Posts Tagged ‘Shopping’

Ben Cuervo for Innercity Clothing: An Interview

October 8, 2010

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As regular readers will know, we like to do what we can to promote emerging talent across all industries. For the past 8 months or so I’ve had the pleasure of working with Ben Cuervo, a very talented fashion graphic designer and good friend who is now putting all his energies into Innercity Clothing, a streetwear brand of his own making. I had a quick catch-up with him to discuss past, present and future.

(As a bit of a disclaimer, Ben expresses some opinions about various other brands – we would like to make it clear that these are solely the opinions of Ben and not necessarily shared by us at the Fold. We don’t want to upset anyone, or get sued. Ta!)

For those who may not know, tell us a bit about Innercity (how long you’ve been going, what you do, who your peer brands are etc).

Innercity is a brand new streetwear brand based in Bournemouth. We’ve been building it for the last  year but we only launched with our first collection this summer; we took so long because we wanted everything to be right, no half-assed rush job! My partner-in-crime in making Innercity is Wayne Collins, who was the man behind Criminal Clothing. We’re very much picking up where he left off but with a heavier graphic element to the tees.

Given the large number of streetwear brands available to UK consumers, what do you feel sets you apart from the rest?

I think that us just doing what we like and making the best product we can is what set us apart. We’re not churning out stuff for profit; we’re doing what we love. Every tee, hood or whatever took me hours and all my thought and passion. All the big brands hire freelancers!

How can you design for one brand and yet design for 3 more at the same time? That’s why their product is all the same; I live what I design and wear my own designs every day so I have to be proud and believe in what I do. A freelancer doesn’t give a shit; it’s all about the money. Nuff said.

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On a more personal note – how did you get into clothing and graphic design?

I did Graphics at the Arts Institute in Bournemouth; it was awesome! I stood out like a sore thumb with all those arty types but there were a few like-minded people in my class who encouraged me to get my head into it. I did okay, passed my degree then went off trying to freelance. After a while I came back to Bournemouth, worked in a studio for a bit doing normal graphic stuff then met Wayne and did a few tees with him for another brand that I went on to work for.  It didn’t work out well so Wayne said that we can do this ourselves… so we did!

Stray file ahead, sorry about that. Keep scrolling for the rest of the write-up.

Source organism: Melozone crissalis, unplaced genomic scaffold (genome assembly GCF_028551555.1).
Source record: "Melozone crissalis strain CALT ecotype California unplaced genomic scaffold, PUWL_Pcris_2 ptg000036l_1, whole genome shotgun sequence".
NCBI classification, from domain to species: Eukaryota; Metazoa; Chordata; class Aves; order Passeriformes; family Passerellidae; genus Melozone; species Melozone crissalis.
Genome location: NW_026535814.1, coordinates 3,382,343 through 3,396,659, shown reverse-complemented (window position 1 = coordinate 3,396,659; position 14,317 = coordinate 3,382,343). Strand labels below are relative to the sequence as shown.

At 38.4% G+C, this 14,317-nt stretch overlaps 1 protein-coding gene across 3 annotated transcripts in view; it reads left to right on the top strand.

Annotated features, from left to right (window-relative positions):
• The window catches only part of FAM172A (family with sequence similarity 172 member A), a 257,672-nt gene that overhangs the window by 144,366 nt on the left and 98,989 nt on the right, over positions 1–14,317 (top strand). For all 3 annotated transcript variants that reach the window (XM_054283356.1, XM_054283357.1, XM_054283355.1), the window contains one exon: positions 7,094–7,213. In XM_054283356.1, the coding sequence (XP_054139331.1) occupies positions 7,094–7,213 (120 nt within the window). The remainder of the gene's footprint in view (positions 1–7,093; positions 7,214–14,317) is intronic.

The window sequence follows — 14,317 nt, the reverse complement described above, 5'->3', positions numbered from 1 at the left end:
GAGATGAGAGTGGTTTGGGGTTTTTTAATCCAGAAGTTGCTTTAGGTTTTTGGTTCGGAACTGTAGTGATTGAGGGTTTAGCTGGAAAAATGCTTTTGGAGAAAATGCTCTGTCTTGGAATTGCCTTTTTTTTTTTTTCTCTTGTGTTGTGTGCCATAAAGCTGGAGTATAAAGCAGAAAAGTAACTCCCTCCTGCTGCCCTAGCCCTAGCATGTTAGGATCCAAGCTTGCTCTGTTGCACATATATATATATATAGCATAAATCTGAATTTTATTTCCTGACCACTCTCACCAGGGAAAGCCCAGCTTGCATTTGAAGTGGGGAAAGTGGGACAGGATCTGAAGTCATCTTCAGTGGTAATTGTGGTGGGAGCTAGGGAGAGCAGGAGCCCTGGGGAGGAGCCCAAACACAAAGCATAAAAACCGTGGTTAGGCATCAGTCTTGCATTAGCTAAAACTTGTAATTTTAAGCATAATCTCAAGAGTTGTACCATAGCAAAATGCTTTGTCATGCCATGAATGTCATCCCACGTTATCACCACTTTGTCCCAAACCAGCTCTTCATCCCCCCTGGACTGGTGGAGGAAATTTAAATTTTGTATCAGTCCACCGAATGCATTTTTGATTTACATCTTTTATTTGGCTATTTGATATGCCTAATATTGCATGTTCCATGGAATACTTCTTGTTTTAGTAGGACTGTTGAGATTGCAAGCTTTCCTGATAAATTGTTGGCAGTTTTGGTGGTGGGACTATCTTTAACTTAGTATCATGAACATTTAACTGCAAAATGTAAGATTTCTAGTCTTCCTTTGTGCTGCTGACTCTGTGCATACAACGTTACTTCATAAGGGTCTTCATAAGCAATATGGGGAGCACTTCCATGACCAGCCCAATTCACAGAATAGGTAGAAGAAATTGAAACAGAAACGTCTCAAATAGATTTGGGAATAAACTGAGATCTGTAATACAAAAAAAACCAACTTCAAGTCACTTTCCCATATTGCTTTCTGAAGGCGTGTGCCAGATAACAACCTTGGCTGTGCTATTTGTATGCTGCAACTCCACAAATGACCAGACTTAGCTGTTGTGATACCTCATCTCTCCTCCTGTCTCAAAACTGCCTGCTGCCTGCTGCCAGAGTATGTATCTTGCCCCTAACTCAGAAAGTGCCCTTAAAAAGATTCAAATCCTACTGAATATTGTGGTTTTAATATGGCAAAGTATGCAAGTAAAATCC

Tell us a bit more about your range.

The brand has two sections to it. There’s the old-school vintage range, which definitely has a hip hop theme, but its more 80’s and 90’s. Music I love! Just like everyone, music is a big influence in what I do. I wanted that vintage feel but without being cheesy, so we came with the old school vintage tip.

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On the other side we have the streetwear tees which are just based on things I see every day and just life experiences that I’ve had. It’s not trying to be cool for being cool’s sake; if you don’t live it you won’t love it.

The material used in the t-shirts has a very unique, almost luxury feel to it for a street wear brand. Without giving away too many trade secrets, how do you achieve this effect?

We spent a lot of time and money getting this right; we custom-made every garment we sell from scratch and we use the best material we can. When we started, we decided that we wanted to go for quality not quantity and so we make our tees in Europe. That way we can keep everything under control and make sure it’s the best it can be; they are without doubt the best quality streetwear tees out there. All you have to do is try one on and you will see; the fit, the fabric, the detail… it’s the bollocks!

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Is there any advice you would give to budding designers or indeed anyone that wants to set up their own business?

Yes, I’ve read loads of books about entrepreneurs and now having started a business myself there two thing I would say. Firstly, you have to start. Trust me, this is harder than it sounds! I started thanks to Wayne and a year later we have a brand in the shops, but a year is a long time; you need the stomach for it. Secondly, do the things you have to do even when you don’t want to. That is also hard but you can never put anything off in this game.

We would like to thank Ben for his time and wish him all the best in the future – keep your eyes peeled for Innercity/Threefold collabs in the future! Innercity is available from these fine outlets:

Monkey Clothing

USC

James & James

Divine Trash

So go and fill your boots. Alternatively, catch them here or on Facebook.

James

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PSFK: The Future of Retail

August 15, 2010

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For many in the world of forward-thinking lifestyle and culture, PSFK is the last word in trend-led design and innovation. Established in 2004 by London-born Piers Fawkes, the company began as a blog detailing emerging ideas from around the world.

Soon, Piers had his first collaborator in Simon King (the name ‘PSFK’ is an amalgamation of their initials). Within 6 years, PSFK has grown from a simple blog to an international company that documents fresh design ideas and holds seminars and conferences for creatives all over the world.

On 30 June PSFK journeyed to London to hold a seminar entitled The Future of Retail; Piers delivered a presentation alongside Jeff Weiner, head of Business Development, detailing the way in which the retail sector will embrace new technologies and ways of selling to the newly ‘enlightened’, post-recession consumer.